Colony Curtain Call!
The Newsletter of the Colony Theatre Company: October 2004


Check-In...And Live. Grand Hotel, The Musical.

Grand Hotel, the Musical promises to deliver intrigue, romance, villainy, desire, ambition, and tragedy---all the elements of a classic musical spectacular---complete with singing and dancing in the classic tradition of past Colony musicals.

Grand HotelFor the first time since 2000's Side Show, The Colony stage will come to life with a large-scale musical---20 actors in all---in the tradition of past Colony musicals City of Angels, On the Twentieth Century, and How To Succeed in Business Without Really Trying.

You may think you already know the story of Grand Hotel, either from the 1932 Oscar-winning movie or the 1989 Tony Award-winning Broadway musical, but The Colony’s Grand Hotel, The Musical, as reinvisioned by director Peter Schneider, will be unlike any other version of the show you know. This Grand Hotel will be sexy, vibrant, captivating and passionate---the way great musicals should be.

Set in Berlin in 1928, the story of Grand Hotel is a human tapestry of love, loss, lies, and longing. The action takes place in the opulent Grand Hotel, the most elegant hotel in Europe, where, as they say, "people come…people go…And nothing ever happens." Well, that's not exactly true. What happens in the lobby, rooms, and hallways is life---in all its grandeur, tragedy, joy and sorrow. Characters of every kind come to this hotel: a Baron desperately trying to hold onto his place in society, an aging ballerina desperately trying to hold onto her youth, an ambitious typist desperately trying to make something more of her life, and a dying accountant desperately trying to live out his last days among the rich andGrand Hotel Rehearsal
Musical Director Michael Reno
rehearses with cast members Jason Graae,
Robert J. Townsend, Chris Payne DuprJ, and Mike Irizarry
beautiful. The fantasy world of the Berlin hotel, one of the final bastions of the idle rich, set against the stark reality of a fragile post-war economy, is a reminder of the dichotomies of life and the complexities of humanity. The hotel's grand revolving door serves as more than just a metaphor for the colorful guests who come and go in this complex and captivating story.

The themes that resonate throughout the story are universal--hope, pride, lust, envy--basically each of the seven deadly sins has its moment in this beautiful and haunting tale.  Whether it’s money, love or fame, we all crave something. Grand Hotel is the place those cravings are met---and where dreams are both made and dashed.

Grand Hotel has a long and colorful history. Based on Austrian author Vicki Baum's 1929 novel, "Menschen im Hotel" ("People in a Cynthia Beckett
Cynthia Becket rehearses
a musical number
Hotel"), the original stage version, dramatized by Baum, appeared the following year in Berlin before moving to New York, featuring a 52-member cast. In 1932 MGM released the Academy Award-winning film Grand Hotel, starring Greta Garbo and Lionel Barrymore (in which Garbo uttered her famous line "I want to be alone"), and, in 1958, the first musical version titled At the Grand, starring Paul Muni, was produced in California, although it never found its way to Broadway after Muni abandoned the project. The story also served as the premise for the ill-fated TV series Hotel starring James Brolin, before finally finding success on Broadway in 1989, where it captured 5 Tony Awards, including Best Featured Actor in a Musical for Michael Jeter, and Best Director and Choreographer for Tommy Tune.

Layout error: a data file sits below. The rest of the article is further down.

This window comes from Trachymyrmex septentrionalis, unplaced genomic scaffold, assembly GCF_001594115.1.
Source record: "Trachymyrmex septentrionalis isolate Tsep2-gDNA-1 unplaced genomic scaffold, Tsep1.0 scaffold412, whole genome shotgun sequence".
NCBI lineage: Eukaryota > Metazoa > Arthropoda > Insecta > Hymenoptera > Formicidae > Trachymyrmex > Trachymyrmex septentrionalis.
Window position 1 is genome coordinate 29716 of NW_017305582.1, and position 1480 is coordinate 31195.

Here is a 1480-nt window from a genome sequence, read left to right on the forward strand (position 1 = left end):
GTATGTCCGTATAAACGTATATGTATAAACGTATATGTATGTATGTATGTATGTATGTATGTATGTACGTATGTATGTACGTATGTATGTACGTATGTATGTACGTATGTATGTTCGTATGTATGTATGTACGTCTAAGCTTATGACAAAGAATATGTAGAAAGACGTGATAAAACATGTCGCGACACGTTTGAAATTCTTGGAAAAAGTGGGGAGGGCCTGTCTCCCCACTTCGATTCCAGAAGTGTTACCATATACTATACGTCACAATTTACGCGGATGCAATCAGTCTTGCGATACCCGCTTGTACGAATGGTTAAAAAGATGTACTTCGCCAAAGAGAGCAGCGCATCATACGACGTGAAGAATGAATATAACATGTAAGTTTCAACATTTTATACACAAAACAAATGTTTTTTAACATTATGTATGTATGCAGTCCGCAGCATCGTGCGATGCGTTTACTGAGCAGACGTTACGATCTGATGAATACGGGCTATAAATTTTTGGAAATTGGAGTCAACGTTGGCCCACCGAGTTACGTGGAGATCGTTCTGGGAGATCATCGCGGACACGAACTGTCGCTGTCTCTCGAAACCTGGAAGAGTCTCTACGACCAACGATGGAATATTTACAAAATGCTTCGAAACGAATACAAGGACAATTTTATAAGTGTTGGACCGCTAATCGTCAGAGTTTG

The authors of Grand Hotel have colorful histories of their own. For over seventy years Robert Wright and George Forrest (Music and Lyrics) were partners, collaborating on music and lyrics for film, stage and club acts. They specialized in adapting themes from classical music into engaging tunes for movie scores and stage musicals. They were nominated for three Academy Awards but are perhaps best-known for their score of Kismet (book by Charles Lederer and Luther Davis), which was based on the music of Alexander Borodin and won a Tony Award in 1953. The most popular song from the show, "Stranger in Paradise," has been recorded by many artists, perhaps most notably Johnny Mathis.

Author Luther Davis, who wrote the book for Grand Hotel, got the inspiration for the musical when he came across the out-of-print novel in a second-hand bookstore. Maury Yeston, an accomplished composer in his own right, was brought in to contribute a few songs for the show. Yeston is perhaps best-known for creating the Tony-Award winning scores for Titanic and Nine.

Directing Grand Hotel will be Peter Schneider, a creative mastermind with an impressive resume. Best-known for his long tenure at Walt Disney, Peter oversaw the rebirth of the animation industryCate Caplin and Gary Franco
Cate Caplin and Gary Franco rehearsing
and was responsible for getting over 20 movies made, including Who Framed Roger Rabbit, Beauty and the Beast, The Lion King and Toy Story. He also served as the President of Disney Theatricals, where he produced Aida and The Lion King on Broadway. What most people don't know is that Peter started his professional career in the theatre and was very active in the off-off Broadway movement in the early seventies, directing at Circle Repertory Theater, the WPA Theater, and Playwrights Horizons.  For 5 years, he was the Managing Director of the St. Nicholas Theater, one of the premiere Grand Hotel Production Team
Director Peter Schneider, Choreographer Cate Caplin
and Property Designer M.E. MacElveney